How does rising atmospheric CO2 affect marine organisms?

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Lake Chen Co, Southern Tibet, China
Zhu, L.-p., Zhang, P.-z., Xia, W.-l., Li, B.-y. and Chen, L. 2003. 1400-year cold/warm fluctuations reflected by environmental magnetism of a lake sediment core from the Chen Co, southern Tibet, China. Journal of Paleolimnology 29: 391-401.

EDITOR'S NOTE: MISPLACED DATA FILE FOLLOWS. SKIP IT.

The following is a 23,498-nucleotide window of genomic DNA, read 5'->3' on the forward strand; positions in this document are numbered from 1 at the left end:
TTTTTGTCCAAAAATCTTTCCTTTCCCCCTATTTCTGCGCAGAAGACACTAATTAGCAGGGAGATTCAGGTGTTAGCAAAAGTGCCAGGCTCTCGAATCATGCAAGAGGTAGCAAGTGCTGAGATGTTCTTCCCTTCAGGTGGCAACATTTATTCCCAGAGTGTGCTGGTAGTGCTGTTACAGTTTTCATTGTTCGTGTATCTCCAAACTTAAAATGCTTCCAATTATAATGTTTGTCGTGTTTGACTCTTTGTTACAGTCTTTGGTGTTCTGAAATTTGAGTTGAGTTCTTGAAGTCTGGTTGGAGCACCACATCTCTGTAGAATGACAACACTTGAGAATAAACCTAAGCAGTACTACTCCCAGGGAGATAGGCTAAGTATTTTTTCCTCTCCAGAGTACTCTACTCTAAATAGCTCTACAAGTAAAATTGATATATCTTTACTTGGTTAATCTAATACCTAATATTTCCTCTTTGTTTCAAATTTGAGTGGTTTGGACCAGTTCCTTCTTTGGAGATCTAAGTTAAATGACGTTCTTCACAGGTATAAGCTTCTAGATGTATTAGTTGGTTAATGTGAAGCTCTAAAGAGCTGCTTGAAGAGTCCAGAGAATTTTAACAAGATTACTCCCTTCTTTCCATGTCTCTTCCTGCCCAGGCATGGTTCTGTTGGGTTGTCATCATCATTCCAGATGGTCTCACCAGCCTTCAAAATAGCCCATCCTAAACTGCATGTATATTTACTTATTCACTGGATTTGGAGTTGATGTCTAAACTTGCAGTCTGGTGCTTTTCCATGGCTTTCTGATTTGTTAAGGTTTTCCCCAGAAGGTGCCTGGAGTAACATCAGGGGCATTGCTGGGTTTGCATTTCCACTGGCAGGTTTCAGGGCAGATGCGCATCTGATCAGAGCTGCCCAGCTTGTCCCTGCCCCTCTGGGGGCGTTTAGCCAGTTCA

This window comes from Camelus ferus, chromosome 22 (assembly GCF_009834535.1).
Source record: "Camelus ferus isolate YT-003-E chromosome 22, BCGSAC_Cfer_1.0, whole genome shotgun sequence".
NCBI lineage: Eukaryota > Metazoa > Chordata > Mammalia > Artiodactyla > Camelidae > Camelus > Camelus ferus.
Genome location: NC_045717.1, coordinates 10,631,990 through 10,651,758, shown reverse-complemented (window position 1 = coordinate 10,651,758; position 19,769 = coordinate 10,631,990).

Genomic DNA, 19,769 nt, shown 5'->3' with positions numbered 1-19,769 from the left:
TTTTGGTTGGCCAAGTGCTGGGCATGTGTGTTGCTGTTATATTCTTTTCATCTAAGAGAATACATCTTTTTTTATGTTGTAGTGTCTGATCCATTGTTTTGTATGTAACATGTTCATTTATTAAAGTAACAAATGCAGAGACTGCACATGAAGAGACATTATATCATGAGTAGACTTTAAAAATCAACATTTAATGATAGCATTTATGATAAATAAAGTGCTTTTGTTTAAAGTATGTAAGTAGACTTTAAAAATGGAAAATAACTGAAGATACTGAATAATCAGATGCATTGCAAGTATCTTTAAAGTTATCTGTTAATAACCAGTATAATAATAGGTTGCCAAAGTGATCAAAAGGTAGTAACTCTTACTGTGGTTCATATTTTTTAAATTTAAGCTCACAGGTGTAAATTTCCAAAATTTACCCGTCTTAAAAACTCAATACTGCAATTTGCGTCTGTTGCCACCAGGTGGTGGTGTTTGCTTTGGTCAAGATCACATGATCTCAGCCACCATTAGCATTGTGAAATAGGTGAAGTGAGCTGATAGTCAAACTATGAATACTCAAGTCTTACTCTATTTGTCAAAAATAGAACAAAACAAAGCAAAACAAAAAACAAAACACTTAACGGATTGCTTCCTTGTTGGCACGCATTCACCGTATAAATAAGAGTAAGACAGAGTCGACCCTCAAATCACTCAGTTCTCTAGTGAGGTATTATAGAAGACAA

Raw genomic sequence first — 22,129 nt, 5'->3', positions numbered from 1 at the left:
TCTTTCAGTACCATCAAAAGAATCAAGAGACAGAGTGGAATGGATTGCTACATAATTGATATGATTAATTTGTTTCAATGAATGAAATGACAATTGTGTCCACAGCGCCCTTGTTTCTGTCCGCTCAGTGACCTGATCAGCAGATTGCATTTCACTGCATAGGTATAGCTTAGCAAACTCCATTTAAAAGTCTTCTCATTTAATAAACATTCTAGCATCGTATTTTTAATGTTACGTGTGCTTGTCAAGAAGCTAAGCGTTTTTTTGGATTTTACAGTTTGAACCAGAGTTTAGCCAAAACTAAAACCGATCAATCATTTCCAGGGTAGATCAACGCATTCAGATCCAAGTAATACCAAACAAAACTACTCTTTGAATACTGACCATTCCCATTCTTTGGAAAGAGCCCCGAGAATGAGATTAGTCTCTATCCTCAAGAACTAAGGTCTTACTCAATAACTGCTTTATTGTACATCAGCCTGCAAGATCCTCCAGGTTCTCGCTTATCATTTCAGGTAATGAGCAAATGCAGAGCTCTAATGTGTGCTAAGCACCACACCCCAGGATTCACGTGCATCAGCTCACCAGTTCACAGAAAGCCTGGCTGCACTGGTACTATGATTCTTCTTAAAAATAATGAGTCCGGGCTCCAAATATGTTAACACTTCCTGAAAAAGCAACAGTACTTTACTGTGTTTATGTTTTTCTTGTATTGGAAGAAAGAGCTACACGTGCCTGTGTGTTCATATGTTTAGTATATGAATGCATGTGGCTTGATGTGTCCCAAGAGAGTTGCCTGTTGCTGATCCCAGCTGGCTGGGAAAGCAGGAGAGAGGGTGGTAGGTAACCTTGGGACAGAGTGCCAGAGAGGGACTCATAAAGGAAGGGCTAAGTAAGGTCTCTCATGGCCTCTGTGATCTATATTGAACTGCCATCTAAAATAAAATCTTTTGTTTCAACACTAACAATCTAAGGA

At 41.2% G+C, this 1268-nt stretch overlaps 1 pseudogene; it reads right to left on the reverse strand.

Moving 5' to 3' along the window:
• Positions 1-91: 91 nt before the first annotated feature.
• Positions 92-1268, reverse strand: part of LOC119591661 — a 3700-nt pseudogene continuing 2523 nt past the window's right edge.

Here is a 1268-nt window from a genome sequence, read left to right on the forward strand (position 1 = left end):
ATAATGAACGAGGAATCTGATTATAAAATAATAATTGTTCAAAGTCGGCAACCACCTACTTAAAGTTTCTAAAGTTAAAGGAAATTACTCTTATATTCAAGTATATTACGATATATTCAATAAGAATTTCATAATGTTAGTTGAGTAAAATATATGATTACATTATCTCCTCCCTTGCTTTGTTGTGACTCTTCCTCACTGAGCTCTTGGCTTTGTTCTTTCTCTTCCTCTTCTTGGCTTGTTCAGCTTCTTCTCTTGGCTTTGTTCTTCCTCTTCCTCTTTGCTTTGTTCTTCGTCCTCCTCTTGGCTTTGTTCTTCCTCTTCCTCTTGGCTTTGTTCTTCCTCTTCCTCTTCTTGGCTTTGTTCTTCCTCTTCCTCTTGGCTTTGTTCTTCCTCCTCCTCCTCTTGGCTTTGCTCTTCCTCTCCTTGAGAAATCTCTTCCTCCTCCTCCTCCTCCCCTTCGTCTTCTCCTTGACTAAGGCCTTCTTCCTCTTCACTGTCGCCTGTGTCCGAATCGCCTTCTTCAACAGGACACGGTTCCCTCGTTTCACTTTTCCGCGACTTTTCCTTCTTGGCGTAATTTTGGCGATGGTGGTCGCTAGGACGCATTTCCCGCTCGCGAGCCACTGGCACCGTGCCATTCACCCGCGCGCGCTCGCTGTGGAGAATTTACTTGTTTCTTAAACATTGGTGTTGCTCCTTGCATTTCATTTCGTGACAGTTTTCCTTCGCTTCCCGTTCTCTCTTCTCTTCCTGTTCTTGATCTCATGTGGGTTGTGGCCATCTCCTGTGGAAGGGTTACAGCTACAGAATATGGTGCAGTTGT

Working with magnetic particles of different grain size found in a sediment core covering the period AD 593-1998 that was extracted from Lake Chen Co in southern Tibet (China, 2856'N, 9036'E), the authors measured a number of magnetic properties, including "low-frequency dependent susceptibility, susceptibility of anhysteretic remanent magnetism, the saturation isothermal remanent magnetism [and] the isothermal remanent magnetism reverse." This work revealed three warm periods: one near the beginning of the record, one in the middle (1120-1370, which they call the "Middle Ages Warm-period"), and one at the end (1900-1998). Of these three, Zhu et al. concluded that "the warmest one occurred in ca. 1120-1370."